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  • Writer's picturehannah brailsford


“Imagine if over half the UK population was to experience the same life-changing health condition, which if disregarded would contribute to an increase in disease and illness, an increase in mental health issues, and the likelihood of losing jobs and marriages. Wouldn’t we want to do something about that?

This is the current situation for the 33 million women in the UK who, at some stage in their life, will experience menopause. But, due to a lack of awareness among the public, a lack of training among some medical professionals and social stigma, their needs during this critical life change are frequently ignored, belittled or overlooked.

No two menopause stories are the same. This contributes to the lack of understanding. Some women transition smoothly, without any major effects. Others will suffer the most extreme symptoms and endure the massive negative impact these have on their lives.” (The Menopause Charity - )

In September, I put out a call to female creatives across disciplines to help me get a better picture of other artists' experiences of peri through to post menopause and to help give a voice to issues that they might like to see highlighted and explored in the future. I have been moved by the responses I’ve already received and I’m deeply grateful to those women who have taken the time to share a part of their personal journeys.

Experiencing menopausal symptoms at work can be hard, especially in the performing arts industry where a huge percentage of women are freelancers as well. The energy, focus and drive needed to both create, deliver and manage a career in the arts is challenging at the best of times, but factor in the physical and mental challenges that many women face during their menopausal journey and it can become an almost impossible task to navigate. The issues facing female creatives during this period in their lives are further compounded by continuing gender inequalities and gendered ageism.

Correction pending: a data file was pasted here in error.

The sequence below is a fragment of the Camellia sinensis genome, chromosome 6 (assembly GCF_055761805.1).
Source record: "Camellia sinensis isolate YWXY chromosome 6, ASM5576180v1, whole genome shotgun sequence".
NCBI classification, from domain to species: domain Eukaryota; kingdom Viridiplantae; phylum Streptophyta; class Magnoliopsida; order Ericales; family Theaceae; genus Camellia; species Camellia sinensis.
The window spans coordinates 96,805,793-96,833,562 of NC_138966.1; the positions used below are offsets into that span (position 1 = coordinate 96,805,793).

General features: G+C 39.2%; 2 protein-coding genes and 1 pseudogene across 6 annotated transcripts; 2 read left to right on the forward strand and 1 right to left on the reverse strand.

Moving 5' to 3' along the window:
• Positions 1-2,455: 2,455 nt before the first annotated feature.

The Women in Theatre Survey, which was conducted in 2021 to investigate the impact of the coronavirus pandemic on women in theatre, calls for specific support to be provided to support older women in theatre (40+), highlighting it as an area urgently in need of redress. They cite the increased challenges female artists over 45 face and call for the UK government and Arts Council England to take action to urgently increase awareness of gender bias and provide guidance on this issue to prevent an increase in gender inequality. From the women who have shared their experiences with me, it is clear that menopause and its effects need to be highlighted and included in this action.

The menopause - and the years leading up to it - affect women in different ways and each journey is individual. Often women don't think about the menopause until they're in their 40s, but it could start much earlier and very often go undiagnosed. There are lots of possible symptoms and women can have some of them, all of them, or none - and for varied lengths of time.The most common symptoms are: heavy or irregular bleeding, hot flushes. night sweats, low mood, vaginal dryness, bladder problems and poor memory and concentration, usually called brain fog, painful joints and dry skin. Of course, not all women get symptoms - but most do, around 75% and over a quarter describe severe symptoms. Furthermore, these symptoms can last for an average of seven years, with one in three women experiencing them for even longer. The impact of these symptoms can be critical for creativity, especially in the face of existing gender inequality and to take the, often necessary, time out to manage the effects is almost impossible.

Of course it’s not just the physical effects which can be so crippling. The mental health implications for women going through all phases of the menopause are immense. The creative arts can be a very solitary profession and largely without the benefits of organisational support. Working within the creative arts requires a high level of mental resilience to face the day to day challenges of producing and delivering work, so it is no surprise that 95% of respondents to my survey highlighted how difficult the psychological impact of their menopausal journey was on their work. It’s timely that today it was announced on the news that women could be offered cognitive behavioural therapy, or talking therapy to help alleviate menopausal symptoms. Many of the women who engaged with me said that talking and awareness are the heart of what needs to change, alongside practical support. There are many organisations and movements trying to address this directly for all women, with perhaps the menopause mandate ( being amongst the most vocal and visible.

I hope that my ‘On Pause’ project can also help to champion the unheard voices and experiences of the everyday creative women who feel invisible. Now just the little matter of an Arts Council grant application to write to support it!

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